Disassociation

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For C.A.F.

The first time she remembered feeling it was when her older sister leapt to her death from the roof their two-story home. The girl had sort of known it was going to happen, in the way that five year olds know anything: a burst of violent language between bigger people like an explosion of blackbirds from a wire, her sister’s boots thumping the staircase. Eventually, the creak of the eave and the broken cry that ended with a thud. It was in the way that thud shot through the bones of the house, that’s the feeling that carried the girl away. That first time it was parrots and waterfalls, a kaleidoscope of them—purple rivers and a perfect sunset on the hazy horizon. She could float more than fly because she didn’t need to exert any effort and the air was kind around her small body. When she was pulled back into the world by a social worker’s cold, callused hands working her face, into the tumult of looping emergency lights, the screams of her mother, the girl was angry and swung at the social worker and ran to her room and packed pillows around her, praying to return to the world of color, of parrots and rivers.

 

The second time it happened she was a couple of years older, thigh pumping a silver streak scooter down her block on a blazing July day. The SUV with college football flags flying from the antenna rounded the corner with a yip of tires and maybe that’s what made her Labrador yip back and then leap street-ward, as if to defend her. The driver was provoked by this or perhaps merely drunk and put down her beloved dog with a millimeter adjustment of his wheel. The girl sat down on a sidewalk square and soon she was underwater, but could breathe fine, twirling and jetting in the Caribbean blue, being kissed by turtles on her dimpled cheeks and tickled by tiny yellow fish along her ribcage, her legs encased in shimmering scale. When her mother scooped her up from the concrete shouting consolations into her ear, the girl screamed in reproach, broke from her mother’s arms and ran back to the sidewalk square and sat hard, staring at the dog’s broken muzzle, as if she might go back.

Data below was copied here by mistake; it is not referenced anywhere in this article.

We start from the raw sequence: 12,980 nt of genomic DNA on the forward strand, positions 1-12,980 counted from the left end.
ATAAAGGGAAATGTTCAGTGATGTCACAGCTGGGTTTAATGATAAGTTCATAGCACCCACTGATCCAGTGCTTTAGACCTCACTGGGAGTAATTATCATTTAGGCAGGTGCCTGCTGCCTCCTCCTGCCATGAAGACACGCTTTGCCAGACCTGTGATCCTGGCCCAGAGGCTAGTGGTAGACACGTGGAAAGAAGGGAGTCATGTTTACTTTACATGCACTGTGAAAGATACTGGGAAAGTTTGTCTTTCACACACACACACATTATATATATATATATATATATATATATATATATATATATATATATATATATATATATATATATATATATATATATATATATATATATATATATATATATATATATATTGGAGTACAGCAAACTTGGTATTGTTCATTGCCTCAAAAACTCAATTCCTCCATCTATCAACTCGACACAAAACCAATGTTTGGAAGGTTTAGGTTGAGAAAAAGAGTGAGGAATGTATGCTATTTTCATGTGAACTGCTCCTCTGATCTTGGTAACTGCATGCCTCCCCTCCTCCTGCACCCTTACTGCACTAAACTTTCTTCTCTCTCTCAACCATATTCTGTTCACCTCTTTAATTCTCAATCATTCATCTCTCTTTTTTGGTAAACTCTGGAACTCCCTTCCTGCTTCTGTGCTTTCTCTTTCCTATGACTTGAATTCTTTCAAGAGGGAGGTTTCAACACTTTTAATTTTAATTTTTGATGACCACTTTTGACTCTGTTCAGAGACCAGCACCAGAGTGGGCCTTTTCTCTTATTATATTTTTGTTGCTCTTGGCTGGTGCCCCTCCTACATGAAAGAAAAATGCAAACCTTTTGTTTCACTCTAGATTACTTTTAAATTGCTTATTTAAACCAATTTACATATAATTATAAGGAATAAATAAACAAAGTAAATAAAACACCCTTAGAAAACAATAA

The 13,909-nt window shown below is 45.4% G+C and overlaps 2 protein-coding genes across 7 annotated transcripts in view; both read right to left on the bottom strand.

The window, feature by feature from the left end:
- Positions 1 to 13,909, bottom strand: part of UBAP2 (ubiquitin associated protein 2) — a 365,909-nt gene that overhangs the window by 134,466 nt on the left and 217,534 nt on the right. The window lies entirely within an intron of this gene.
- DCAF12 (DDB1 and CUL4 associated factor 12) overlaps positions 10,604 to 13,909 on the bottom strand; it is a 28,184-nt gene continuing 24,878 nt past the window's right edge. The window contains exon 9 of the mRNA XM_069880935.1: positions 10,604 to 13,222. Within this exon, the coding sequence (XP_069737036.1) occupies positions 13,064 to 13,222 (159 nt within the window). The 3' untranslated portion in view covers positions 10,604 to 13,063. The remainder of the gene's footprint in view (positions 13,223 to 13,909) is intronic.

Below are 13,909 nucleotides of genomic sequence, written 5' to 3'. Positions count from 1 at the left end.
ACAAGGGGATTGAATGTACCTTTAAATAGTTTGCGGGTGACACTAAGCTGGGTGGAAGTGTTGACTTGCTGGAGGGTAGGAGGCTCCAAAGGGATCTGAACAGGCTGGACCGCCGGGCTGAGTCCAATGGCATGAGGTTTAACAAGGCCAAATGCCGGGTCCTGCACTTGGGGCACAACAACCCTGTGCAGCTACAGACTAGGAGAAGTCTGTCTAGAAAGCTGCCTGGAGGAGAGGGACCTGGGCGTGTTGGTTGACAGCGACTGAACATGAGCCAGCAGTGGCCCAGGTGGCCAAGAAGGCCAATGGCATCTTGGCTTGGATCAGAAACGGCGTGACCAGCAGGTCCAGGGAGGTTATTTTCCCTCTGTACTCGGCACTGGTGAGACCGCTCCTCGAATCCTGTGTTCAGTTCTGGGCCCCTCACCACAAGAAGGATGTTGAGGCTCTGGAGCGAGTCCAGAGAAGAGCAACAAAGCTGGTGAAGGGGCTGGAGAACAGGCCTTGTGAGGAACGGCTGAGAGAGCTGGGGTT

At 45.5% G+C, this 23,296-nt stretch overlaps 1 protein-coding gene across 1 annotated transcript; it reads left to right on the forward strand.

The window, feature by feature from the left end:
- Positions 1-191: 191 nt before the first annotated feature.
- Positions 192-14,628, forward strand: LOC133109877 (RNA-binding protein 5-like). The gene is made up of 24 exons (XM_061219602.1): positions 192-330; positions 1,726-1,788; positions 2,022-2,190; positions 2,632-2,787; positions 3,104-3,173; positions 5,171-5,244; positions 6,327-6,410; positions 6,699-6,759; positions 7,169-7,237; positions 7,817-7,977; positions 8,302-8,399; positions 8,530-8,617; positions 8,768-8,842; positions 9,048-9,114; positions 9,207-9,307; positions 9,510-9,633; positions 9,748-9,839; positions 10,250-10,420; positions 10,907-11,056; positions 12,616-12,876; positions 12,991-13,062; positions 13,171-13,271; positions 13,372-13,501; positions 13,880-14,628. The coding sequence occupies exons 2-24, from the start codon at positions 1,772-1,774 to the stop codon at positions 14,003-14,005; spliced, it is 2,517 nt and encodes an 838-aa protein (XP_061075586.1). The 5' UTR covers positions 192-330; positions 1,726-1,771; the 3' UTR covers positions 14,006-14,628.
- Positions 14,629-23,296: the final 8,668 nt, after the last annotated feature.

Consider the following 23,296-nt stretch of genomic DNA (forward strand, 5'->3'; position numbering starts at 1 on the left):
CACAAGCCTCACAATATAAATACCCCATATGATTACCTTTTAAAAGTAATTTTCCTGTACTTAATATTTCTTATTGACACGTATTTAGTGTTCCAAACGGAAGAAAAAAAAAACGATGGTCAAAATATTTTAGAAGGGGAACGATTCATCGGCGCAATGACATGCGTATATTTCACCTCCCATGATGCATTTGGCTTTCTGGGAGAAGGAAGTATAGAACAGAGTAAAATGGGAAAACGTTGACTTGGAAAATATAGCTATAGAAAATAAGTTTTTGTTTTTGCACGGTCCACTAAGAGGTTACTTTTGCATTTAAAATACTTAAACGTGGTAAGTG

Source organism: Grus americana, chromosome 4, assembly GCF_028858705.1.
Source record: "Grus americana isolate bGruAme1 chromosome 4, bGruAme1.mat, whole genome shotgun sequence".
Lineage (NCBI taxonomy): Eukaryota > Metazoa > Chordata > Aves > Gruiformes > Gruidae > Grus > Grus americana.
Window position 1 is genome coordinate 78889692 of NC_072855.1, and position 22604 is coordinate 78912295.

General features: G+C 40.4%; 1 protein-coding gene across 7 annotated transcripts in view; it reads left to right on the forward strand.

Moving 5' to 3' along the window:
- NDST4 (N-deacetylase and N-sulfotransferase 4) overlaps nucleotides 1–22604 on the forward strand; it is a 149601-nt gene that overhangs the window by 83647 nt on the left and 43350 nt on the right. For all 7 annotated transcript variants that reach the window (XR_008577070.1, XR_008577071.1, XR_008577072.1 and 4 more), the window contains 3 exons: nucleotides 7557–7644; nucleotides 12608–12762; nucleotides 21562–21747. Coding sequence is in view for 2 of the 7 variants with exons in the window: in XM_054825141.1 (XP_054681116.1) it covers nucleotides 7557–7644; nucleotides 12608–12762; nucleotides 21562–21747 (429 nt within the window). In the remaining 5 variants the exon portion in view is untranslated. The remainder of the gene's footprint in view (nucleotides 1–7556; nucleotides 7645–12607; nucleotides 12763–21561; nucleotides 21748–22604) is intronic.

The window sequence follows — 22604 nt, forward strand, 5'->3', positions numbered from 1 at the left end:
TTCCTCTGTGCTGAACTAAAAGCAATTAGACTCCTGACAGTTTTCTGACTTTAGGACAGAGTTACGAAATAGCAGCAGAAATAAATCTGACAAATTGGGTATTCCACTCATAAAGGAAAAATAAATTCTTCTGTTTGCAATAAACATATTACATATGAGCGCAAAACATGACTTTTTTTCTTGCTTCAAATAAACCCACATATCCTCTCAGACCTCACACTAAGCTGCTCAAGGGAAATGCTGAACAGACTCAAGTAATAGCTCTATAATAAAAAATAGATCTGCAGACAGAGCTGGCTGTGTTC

She did not go back, not again until she was a teenager and a new transfer to a suburban high school, her family having slammed behind them the haunts of their old house in the city. The girl was smart and self-directed and quiet and drew fantastical, breathtaking portraits of beautiful demons in the margins of her notebooks and earned straight A’s. She walked home with her head held high and the stares of hungry boys glanced off her shimmering helmet of jet-black hair. It was strange that she attended the party, stranger still that she followed a boy she barely knew into a basement for a shot of liquor harder than the Riesling she clutched in a paper cup. After the slog of booze—after which she planned to march straight back up the stairs and out into the spring night of manicured lawns and lightning bugs’ performance—it was already done. Whatever the ball-capped boy had dropped into her shot passed through her brain and knocked her knees out. She went that time to a tropical mountainside where she swung in a hammock, gazing out across a hazy valley, smelling orchids and hearing the laughter of children. Because when she opened her eyes all she saw were the slack jaws and cruel, pin eyes of many boys, flashes of canine teeth and tongues, she closed her own eyes again and again and was able to return to the hammock.

 

Nowadays the girl has grown into a woman and lives in the foothills of the mountains, in a large, bright house on a hill where she often doesn’t lock the door. Her twin sons are wild things, already, at the age of five, marked with hard knocks of life: falls from trees, accidentally swung sticks, door-slammed pinkies, etc. She sleeps well and dreams vividly and sometimes is sorry that dawn has come—not because she doesn’t anticipate the day ahead, but because the dream is a shame to leave.

 

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